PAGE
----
In my PhD project, I study how a variety of actors — political institutions, parties, civil society organisations, and the media — debate climate change. In the PhD project, the focus lies on the role of conflict (e.g. about economic interests or scientific findings), and its effects on the public debate and civic engagement with the issue.
As a first step, the project will shed light on who says what when about climate change. Combining content and discourse analysis-inspired methods with social network analysis, a first study will draw “maps” of mediated political communication about the issue in two or more countries. These maps will then be used to analyse whether there are strong differences between actors and actor-groups, both in relation to the content they cover, and the conflict they present.
The second focus lies on online social networks and patterns of engagement with climate change-related content by citizens. Combining research about selective exposure to digital content and the insights gained from the discourse/network analysis, the aim is to investigate which types of conflict-content combinations lead to higher or lower forms of engagement by different social groups.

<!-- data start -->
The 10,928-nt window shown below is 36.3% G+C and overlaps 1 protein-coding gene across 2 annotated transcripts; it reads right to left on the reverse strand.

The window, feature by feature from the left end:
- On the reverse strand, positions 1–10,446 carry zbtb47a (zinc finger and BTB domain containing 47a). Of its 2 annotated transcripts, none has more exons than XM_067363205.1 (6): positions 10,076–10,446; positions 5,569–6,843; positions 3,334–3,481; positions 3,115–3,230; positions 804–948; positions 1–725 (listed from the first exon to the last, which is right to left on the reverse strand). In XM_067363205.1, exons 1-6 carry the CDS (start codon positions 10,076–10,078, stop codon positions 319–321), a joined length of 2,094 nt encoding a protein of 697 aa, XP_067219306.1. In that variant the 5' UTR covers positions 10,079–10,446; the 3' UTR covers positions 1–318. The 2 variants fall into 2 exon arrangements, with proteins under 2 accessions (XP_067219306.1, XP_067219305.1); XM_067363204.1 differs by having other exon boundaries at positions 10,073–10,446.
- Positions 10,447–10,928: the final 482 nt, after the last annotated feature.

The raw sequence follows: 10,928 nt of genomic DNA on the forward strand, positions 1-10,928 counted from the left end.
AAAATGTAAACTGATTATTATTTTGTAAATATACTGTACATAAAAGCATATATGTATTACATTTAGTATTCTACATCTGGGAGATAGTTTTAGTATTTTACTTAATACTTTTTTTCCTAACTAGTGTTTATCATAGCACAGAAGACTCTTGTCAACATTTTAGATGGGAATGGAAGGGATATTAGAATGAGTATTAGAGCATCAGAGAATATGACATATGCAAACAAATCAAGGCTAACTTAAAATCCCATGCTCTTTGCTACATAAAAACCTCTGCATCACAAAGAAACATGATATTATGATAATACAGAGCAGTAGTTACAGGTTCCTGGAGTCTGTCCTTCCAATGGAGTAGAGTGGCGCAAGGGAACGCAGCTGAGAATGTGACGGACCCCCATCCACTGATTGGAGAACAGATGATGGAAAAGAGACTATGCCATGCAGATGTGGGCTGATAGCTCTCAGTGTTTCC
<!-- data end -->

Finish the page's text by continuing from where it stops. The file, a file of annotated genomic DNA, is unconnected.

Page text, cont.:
Finally, using an online experiment, the project draws attention to the psychological explanation of why certain types of messages are associated with higher or lower levels of engagement. Overall, the project draws on a variety of methods, ranging from computational social-science driven text analysis, over social network analysis, to experiments with the ultimate aim to develop a deeper understanding of why some countries and segments of the public act more decisively on the issue of climate change than others.